After major flooding in 1998, China introduced a national logging ban called the Natural Forest Conservation Program to help protect against erosion and rapid runoff. A recent study in Science Advances of 10 years of satellite data found significant recovery in some Chinese forests. But Andrés Viña, an author of the paper, explains to host Steve Curwood that this reforestation in China is probably shifting deforestation elsewhere. (published June 3, 2016)


From Living on Earth ©2016 World Media Foundation

Coping with Massive Forest Fires

Jun 4, 2016

Fire is natural in the northern boreal forests, but Canadian wildfire expert Mike Flannigan says it has become more prevalent with global warming and puts more communities at risk of massive blazes, like the one that ravaged Fort McMurray in Alberta recently. Flannigan tells host Steve Curwood what communities and homeowners in the midst of fire-prone forests need to do to minimize their risk. (published June 3, 2016)


From Living on Earth ©2016 World Media Foundation

Living on Earth: June 3, 2016

Jun 4, 2016

Coping with Massive Forest Fires / Beyond the Headlines / Climate Change and the National Parks / China Grows More Trees / Iron-eating Bacteria / Heart of a Lion


From Living on Earth ©2016 World Media Foundation

Climate Change and the National Parks

Jun 4, 2016

The director of the National Parks recently said that climate disruption represents the greatest threat to the integrity of the park system. National Park Service scientist John Gross tells host Steve Curwood how park managers are rethinking many of their management strategies. (published June 3, 2016)


From Living on Earth ©2016 World Media Foundation

Iron-eating Bacteria

Jun 4, 2016

We revisit a report by Ari Daniel, who traveled into the field with microbiologists to report on some strange bacteria that consume iron and may help filter water in the future. (published June 3, 2016)


From Living on Earth ©2016 World Media Foundation

Beyond the Headlines

Jun 4, 2016

In this week’s trip beyond the headlines, Peter Dykstra talks to host Steve Curwood about a possible upgrade to the giant panda’s endangered status in China, state officials in Texas trying to hide photos of oil spills caused by recent flooding, the Australian government trying to obscure coral bleaching, and the Arsenic Act of 1851 in England, one of the earliest laws on toxic substances. (published June 3, 2016)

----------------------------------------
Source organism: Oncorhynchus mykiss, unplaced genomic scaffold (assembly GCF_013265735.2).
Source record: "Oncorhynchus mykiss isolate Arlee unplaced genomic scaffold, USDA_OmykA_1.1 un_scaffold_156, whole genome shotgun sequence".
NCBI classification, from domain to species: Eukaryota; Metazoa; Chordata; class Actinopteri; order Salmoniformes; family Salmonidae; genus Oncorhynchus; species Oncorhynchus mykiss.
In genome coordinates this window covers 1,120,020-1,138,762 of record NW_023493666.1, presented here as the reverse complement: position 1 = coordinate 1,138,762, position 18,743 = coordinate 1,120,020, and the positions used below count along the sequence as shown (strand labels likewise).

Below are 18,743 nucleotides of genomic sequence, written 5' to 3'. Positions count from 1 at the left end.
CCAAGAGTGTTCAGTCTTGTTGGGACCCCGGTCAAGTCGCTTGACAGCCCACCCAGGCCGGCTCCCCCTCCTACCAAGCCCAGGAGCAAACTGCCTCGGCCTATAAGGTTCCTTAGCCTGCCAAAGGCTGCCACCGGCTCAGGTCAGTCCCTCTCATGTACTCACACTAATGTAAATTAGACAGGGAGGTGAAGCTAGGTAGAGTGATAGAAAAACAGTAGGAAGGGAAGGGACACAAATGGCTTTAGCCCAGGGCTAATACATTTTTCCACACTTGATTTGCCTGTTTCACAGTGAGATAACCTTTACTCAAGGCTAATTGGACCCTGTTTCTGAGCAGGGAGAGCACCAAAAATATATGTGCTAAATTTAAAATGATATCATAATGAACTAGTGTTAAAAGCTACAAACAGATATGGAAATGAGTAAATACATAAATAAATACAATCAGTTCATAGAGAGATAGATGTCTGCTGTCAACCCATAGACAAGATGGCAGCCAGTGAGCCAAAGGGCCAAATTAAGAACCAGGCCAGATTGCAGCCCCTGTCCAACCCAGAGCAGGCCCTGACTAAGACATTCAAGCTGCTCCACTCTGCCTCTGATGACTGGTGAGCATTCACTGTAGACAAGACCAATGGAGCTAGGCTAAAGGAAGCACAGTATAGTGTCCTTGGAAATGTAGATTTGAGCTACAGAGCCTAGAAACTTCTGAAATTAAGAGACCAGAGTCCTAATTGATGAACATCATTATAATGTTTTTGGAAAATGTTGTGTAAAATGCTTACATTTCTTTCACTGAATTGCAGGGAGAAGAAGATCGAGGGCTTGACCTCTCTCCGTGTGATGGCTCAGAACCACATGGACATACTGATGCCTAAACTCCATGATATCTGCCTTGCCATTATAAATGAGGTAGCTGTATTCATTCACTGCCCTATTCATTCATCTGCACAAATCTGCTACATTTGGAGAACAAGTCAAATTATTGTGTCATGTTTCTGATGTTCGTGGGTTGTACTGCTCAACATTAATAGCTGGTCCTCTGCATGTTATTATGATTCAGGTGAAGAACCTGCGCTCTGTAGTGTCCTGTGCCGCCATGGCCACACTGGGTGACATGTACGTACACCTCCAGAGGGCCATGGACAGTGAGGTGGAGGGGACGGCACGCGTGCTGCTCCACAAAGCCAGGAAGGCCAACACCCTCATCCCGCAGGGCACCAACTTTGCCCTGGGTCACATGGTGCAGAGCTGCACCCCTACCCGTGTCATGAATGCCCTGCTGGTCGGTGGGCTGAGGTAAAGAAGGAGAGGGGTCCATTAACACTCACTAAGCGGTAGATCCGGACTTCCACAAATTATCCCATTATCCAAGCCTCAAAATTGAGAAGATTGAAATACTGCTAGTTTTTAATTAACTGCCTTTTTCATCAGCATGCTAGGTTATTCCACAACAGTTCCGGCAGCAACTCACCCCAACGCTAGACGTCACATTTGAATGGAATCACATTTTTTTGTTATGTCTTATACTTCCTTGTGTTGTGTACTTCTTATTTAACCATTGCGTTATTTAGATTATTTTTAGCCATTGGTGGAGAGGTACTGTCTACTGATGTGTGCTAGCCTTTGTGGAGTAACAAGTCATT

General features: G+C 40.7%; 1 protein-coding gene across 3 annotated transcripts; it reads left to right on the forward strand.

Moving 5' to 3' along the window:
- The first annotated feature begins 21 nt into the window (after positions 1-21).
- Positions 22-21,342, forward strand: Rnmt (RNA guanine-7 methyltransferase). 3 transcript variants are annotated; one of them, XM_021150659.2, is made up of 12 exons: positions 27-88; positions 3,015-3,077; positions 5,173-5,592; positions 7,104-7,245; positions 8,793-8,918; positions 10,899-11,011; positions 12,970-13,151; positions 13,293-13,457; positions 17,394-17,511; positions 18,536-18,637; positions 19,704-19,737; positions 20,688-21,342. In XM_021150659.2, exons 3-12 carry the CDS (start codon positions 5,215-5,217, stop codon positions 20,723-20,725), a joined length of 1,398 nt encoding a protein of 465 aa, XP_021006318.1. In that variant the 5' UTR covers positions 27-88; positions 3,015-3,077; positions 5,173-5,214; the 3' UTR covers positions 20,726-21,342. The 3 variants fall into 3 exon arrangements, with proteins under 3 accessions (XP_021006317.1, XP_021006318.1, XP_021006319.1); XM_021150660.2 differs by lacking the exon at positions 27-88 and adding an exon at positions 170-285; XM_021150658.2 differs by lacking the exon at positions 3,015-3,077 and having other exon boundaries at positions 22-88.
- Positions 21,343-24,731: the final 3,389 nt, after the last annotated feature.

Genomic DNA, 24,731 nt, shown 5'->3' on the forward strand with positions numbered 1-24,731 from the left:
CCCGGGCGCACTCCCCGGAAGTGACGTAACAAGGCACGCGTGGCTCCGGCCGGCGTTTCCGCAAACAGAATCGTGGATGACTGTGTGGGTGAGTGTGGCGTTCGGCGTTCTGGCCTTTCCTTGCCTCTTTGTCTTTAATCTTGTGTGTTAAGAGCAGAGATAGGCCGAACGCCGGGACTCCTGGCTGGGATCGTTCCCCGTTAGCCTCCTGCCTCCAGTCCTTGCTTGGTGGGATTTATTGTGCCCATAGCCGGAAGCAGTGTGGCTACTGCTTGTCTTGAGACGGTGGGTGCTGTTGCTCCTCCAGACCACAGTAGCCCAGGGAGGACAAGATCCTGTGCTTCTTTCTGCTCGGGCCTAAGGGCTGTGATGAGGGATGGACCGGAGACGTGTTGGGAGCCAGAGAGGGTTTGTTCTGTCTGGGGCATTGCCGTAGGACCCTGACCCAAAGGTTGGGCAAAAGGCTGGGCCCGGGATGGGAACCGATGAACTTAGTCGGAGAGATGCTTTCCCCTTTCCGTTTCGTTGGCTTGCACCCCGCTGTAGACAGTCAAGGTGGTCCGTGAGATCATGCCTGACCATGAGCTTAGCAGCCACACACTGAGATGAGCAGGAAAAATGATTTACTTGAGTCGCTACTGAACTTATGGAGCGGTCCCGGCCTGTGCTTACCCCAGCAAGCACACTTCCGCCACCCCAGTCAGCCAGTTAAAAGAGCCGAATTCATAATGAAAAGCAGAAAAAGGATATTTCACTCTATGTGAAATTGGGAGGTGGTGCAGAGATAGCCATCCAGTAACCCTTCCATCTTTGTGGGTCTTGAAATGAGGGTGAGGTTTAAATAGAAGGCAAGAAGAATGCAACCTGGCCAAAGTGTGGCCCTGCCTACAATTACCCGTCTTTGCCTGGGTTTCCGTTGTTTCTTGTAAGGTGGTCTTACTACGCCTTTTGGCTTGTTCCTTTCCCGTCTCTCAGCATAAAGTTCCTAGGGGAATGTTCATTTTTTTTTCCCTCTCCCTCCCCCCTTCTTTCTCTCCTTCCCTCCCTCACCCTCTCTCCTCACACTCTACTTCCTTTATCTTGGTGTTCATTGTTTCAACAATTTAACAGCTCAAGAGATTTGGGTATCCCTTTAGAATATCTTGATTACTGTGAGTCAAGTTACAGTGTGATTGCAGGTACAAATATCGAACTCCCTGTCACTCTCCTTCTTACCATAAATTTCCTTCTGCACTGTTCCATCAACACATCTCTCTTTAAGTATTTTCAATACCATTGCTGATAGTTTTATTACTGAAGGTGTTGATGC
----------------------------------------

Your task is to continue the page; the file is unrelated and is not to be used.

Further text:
From Living on Earth ©2016 World Media Foundation

Heart of a Lion

Jun 4, 2016

Mountain Lions have been considered extinct in the Eastern U.S. for decades, but one trekked from his home in the Dakotas to just a few miles outside of New York City. Host Steve Curwood talks with author William Stolzenburg, whose new book, Heart of a Lion, carefully documents this creature’s extraordinary two-thousand-mile journey. (published June 3, 2016)


From Living on Earth ©2016 World Media Foundation

Garden in the Woods is one of Boston’s local treasures. It aims to recreate the diversity of the region’s different habitats, from bogs to ponds, floodplains to sand plains. 

Heart of a Lion

Jun 3, 2016

Mountain Lions have been considered extinct in the Eastern U.S. for decades, but one trekked from his home in the Dakotas to just a few miles outside of New York City. Host Steve Curwood talks with author William Stolzenburg, whose new book, Heart of a Lion, carefully documents this creature’s extraordinary two-thousand-mile journey. (published June 3, 2016)

Beyond the Headlines

Jun 3, 2016

In this week’s trip beyond the headlines, Peter Dykstra talks to host Steve Curwood about a possible upgrade to the giant panda’s endangered status in China, state officials in Texas trying to hide photos of oil spills caused by recent flooding, the Australian government trying to obscure coral bleaching, and the Arsenic Act of 1851 in England, one of the earliest laws on toxic substances. (published June 3, 2016)

Living on Earth: June 3, 2016

Jun 3, 2016

Coping with Massive Forest Fires / Beyond the Headlines / Climate Change and the National Parks / China Grows More Trees / Iron-eating Bacteria / Heart of a Lion